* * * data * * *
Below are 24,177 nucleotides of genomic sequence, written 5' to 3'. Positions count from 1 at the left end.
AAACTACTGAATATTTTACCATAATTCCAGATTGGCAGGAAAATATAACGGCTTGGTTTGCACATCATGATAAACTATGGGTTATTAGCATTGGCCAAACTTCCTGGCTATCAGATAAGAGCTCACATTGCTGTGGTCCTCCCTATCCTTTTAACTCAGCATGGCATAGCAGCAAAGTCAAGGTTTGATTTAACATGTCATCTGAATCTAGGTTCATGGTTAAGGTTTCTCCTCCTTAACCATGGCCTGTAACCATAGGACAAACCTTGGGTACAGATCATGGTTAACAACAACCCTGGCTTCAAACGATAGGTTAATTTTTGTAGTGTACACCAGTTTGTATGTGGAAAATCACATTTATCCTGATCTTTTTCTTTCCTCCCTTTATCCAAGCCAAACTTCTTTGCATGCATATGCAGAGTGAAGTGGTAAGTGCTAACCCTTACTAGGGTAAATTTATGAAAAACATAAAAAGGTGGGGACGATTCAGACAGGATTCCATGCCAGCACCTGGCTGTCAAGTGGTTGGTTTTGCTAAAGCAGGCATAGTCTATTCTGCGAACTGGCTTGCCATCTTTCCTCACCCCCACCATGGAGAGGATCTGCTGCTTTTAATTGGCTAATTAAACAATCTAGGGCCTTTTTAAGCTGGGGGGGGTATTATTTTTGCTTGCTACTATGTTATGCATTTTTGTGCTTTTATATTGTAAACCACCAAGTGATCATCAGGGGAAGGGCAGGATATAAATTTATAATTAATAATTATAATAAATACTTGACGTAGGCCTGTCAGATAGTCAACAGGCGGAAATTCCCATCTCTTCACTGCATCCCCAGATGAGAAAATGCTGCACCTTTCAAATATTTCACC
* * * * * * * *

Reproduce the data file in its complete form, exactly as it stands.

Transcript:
Below are 24,177 nucleotides of genomic sequence, written 5' to 3'. Positions count from 1 at the left end.
AAACTACTGAATATTTTACCATAATTCCAGATTGGCAGGAAAATATAACGGCTTGGTTTGCACATCATGATAAACTATGGGTTATTAGCATTGGCCAAACTTCCTGGCTATCAGATAAGAGCTCACATTGCTGTGGTCCTCCCTATCCTTTTAACTCAGCATGGCATAGCAGCAAAGTCAAGGTTTGATTTAACATGTCATCTGAATCTAGGTTCATGGTTAAGGTTTCTCCTCCTTAACCATGGCCTGTAACCATAGGACAAACCTTGGGTACAGATCATGGTTAACAACAACCCTGGCTTCAAACGATAGGTTAATTTTTGTAGTGTACACCAGTTTGTATGTGGAAAATCACATTTATCCTGATCTTTTTCTTTCCTCCCTTTATCCAAGCCAAACTTCTTTGCATGCATATGCAGAGTGAAGTGGTAAGTGCTAACCCTTACTAGGGTAAATTTATGAAAAACATAAAAAGGTGGGGACGATTCAGACAGGATTCCATGCCAGCACCTGGCTGTCAAGTGGTTGGTTTTGCTAAAGCAGGCATAGTCTATTCTGCGAACTGGCTTGCCATCTTTCCTCACCCCCACCATGGAGAGGATCTGCTGCTTTTAATTGGCTAATTAAACAATCTAGGGCCTTTTTAAGCTGGGGGGGGTATTATTTTTGCTTGCTACTATGTTATGCATTTTTGTGCTTTTATATTGTAAACCACCAAGTGATCATCAGGGGAAGGGCAGGATATAAATTTATAATTAATAATTATAATAAATACTTGACGTAGGCCTGTCAGATAGTCAACAGGCGGAAATTCCCATCTCTTCACTGCATCCCCAGATGAGAAAATGCTGCACCTTTCAAATATTTCACC